I think the hardest person to minister to is the worldly Christian. In contrast, loving those who disagree with the Christian faith is simple because their stance is clear, marked in the sand and it provides a starting point for conversations. Ministering to those who are caught in the clutches of sin and are grasping to be free are able to be rescued because they see their need. But the worldly Christian is another matter.
The worldly Christian believes that faith is just a set of beliefs to be adhered to. That Christianity is a set of political beliefs to vote for in November. The worldly Christian has a repetitive loyalty to the religious rites of going to church, singing when the worship leader begins to play, offering tithes, and maybe even daily Scripture reading. The worldly Christian does not realize that he is paralyzed by his love for the world. The worldly Christian hears God’s call of repentance upon the world and points his finger at everyone else but does not see his own sin. The worldly Christian believes he can serve two masters.
The ancient gnostic thought that we see in 1 John is the same exact philosophy that fuels worldly Christianity today. The ancient Gnostics were all about going to church on Sunday and living in pursuit of what the world says is valuable the other six days of the week.
Today, American Christianity is built around the idea of worshipping Jesus while we chase the American dream.
We forget that we are pilgrims. That this world is not our home. That the structures that man has put in place and the fallenness of our nature is not what God intended. We forget that this world’s system is passing away and that Jesus is renewing the earth into a new kingdom. Hebrews 11, known as the Hall of Faith, talks about the pilgrims who rejected the world’s values and embraced the heavenly one. “These all did in faith, not having received the things promised, but having seen them and greeted them from afar, and having acknowledged that they were strangers and exiles on earth. For people who speak thus make it clear that they are seeking a homeland. As it is, they desire a better country, that is a heavenly one.” (Hebrews 11:13-14, 6).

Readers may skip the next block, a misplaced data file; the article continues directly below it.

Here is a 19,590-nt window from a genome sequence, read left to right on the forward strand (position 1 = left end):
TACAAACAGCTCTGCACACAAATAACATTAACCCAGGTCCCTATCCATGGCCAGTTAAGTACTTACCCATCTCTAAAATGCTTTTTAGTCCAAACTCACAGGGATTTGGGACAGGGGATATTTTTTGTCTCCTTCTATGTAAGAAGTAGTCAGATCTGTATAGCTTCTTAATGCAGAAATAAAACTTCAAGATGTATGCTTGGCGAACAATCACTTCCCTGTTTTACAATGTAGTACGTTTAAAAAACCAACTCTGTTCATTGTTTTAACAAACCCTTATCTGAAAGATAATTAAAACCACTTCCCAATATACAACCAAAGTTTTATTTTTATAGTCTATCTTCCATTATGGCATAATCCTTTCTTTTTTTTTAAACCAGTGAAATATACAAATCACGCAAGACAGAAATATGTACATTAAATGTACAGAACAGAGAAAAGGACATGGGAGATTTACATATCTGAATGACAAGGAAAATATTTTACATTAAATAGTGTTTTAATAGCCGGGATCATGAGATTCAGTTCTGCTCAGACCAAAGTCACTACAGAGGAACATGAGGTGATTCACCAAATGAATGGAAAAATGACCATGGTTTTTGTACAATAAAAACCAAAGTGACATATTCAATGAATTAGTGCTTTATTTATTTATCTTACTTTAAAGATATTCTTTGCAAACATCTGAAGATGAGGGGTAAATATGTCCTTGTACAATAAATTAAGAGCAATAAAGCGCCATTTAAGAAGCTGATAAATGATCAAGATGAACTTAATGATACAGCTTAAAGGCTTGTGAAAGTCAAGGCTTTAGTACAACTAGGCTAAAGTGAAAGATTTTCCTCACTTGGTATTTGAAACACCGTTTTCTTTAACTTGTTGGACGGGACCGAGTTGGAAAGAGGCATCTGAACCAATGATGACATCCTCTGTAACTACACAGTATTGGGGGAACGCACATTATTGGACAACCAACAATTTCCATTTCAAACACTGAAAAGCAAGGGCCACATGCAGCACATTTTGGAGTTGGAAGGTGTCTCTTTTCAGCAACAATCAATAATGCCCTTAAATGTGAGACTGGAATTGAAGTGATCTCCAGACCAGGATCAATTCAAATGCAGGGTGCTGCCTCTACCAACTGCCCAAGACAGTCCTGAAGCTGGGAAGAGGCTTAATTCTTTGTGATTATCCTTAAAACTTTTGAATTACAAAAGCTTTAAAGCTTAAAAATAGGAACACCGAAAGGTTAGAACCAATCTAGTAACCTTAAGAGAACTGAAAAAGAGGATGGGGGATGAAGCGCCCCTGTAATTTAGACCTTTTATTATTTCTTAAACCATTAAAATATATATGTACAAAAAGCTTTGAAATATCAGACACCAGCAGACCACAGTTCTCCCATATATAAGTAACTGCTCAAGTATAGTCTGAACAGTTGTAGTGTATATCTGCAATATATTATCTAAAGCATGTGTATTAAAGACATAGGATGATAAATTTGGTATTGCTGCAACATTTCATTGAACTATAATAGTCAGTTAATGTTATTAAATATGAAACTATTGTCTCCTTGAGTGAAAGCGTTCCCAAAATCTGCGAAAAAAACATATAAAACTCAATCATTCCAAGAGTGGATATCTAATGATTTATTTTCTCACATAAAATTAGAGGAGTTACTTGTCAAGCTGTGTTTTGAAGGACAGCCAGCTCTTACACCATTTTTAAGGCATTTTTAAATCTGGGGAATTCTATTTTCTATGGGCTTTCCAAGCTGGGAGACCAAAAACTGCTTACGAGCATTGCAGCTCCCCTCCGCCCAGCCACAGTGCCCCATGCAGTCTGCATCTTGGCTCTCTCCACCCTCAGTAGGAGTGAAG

They desired a heavenly country. These men and women recognized that the things of this world were not going to satisfy them. As C.S. Lewis once said, “If I find in myself a desire which no experience in this world can satisfy, the most probable explanation is that I was made for another world.” The reason why we always feel like we are grasping for the next thing is because the nourishment of the world is hollow. It was never designed to fulfill our aching hearts.
When John tells us in 1 John 2:15 “Not to love the world or the things in the world, for if anyone loves the world the love of the Father is not in him,” he is telling us to take the perspectives of the tireless pilgrim who looks ahead to a kingdom to come. Who recognizes that all the power, glory, riches, possessions, could never fulfill the way it promises. That we serve a kingdom and King rather than our own dreams and desires.